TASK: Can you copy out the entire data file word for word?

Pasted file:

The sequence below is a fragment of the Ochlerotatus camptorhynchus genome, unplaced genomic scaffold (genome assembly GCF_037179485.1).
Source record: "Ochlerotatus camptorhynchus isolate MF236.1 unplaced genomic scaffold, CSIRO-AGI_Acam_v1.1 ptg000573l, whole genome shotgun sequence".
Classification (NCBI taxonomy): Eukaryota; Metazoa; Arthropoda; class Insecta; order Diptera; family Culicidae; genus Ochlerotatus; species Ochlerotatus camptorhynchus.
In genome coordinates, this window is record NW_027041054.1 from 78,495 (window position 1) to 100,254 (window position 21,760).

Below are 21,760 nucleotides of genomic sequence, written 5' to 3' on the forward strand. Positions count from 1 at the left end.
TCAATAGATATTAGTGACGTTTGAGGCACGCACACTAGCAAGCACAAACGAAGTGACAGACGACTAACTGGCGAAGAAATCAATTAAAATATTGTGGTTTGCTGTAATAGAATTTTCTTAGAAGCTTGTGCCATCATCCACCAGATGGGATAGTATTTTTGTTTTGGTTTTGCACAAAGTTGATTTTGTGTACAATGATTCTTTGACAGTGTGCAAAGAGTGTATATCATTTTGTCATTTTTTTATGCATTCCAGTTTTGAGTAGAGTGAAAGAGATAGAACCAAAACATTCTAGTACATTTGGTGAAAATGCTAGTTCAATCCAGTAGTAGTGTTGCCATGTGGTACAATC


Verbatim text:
The sequence below is a fragment of the Ochlerotatus camptorhynchus genome, unplaced genomic scaffold (genome assembly GCF_037179485.1).
Source record: "Ochlerotatus camptorhynchus isolate MF236.1 unplaced genomic scaffold, CSIRO-AGI_Acam_v1.1 ptg000573l, whole genome shotgun sequence".
Classification (NCBI taxonomy): Eukaryota; Metazoa; Arthropoda; class Insecta; order Diptera; family Culicidae; genus Ochlerotatus; species Ochlerotatus camptorhynchus.
In genome coordinates, this window is record NW_027041054.1 from 78,495 (window position 1) to 100,254 (window position 21,760).

Below are 21,760 nucleotides of genomic sequence, written 5' to 3' on the forward strand. Positions count from 1 at the left end.
TCAATAGATATTAGTGACGTTTGAGGCACGCACACTAGCAAGCACAAACGAAGTGACAGACGACTAACTGGCGAAGAAATCAATTAAAATATTGTGGTTTGCTGTAATAGAATTTTCTTAGAAGCTTGTGCCATCATCCACCAGATGGGATAGTATTTTTGTTTTGGTTTTGCACAAAGTTGATTTTGTGTACAATGATTCTTTGACAGTGTGCAAAGAGTGTATATCATTTTGTCATTTTTTTATGCATTCCAGTTTTGAGTAGAGTGAAAGAGATAGAACCAAAACATTCTAGTACATTTGGTGAAAATGCTAGTTCAATCCAGTAGTAGTGTTGCCATGTGGTACAATC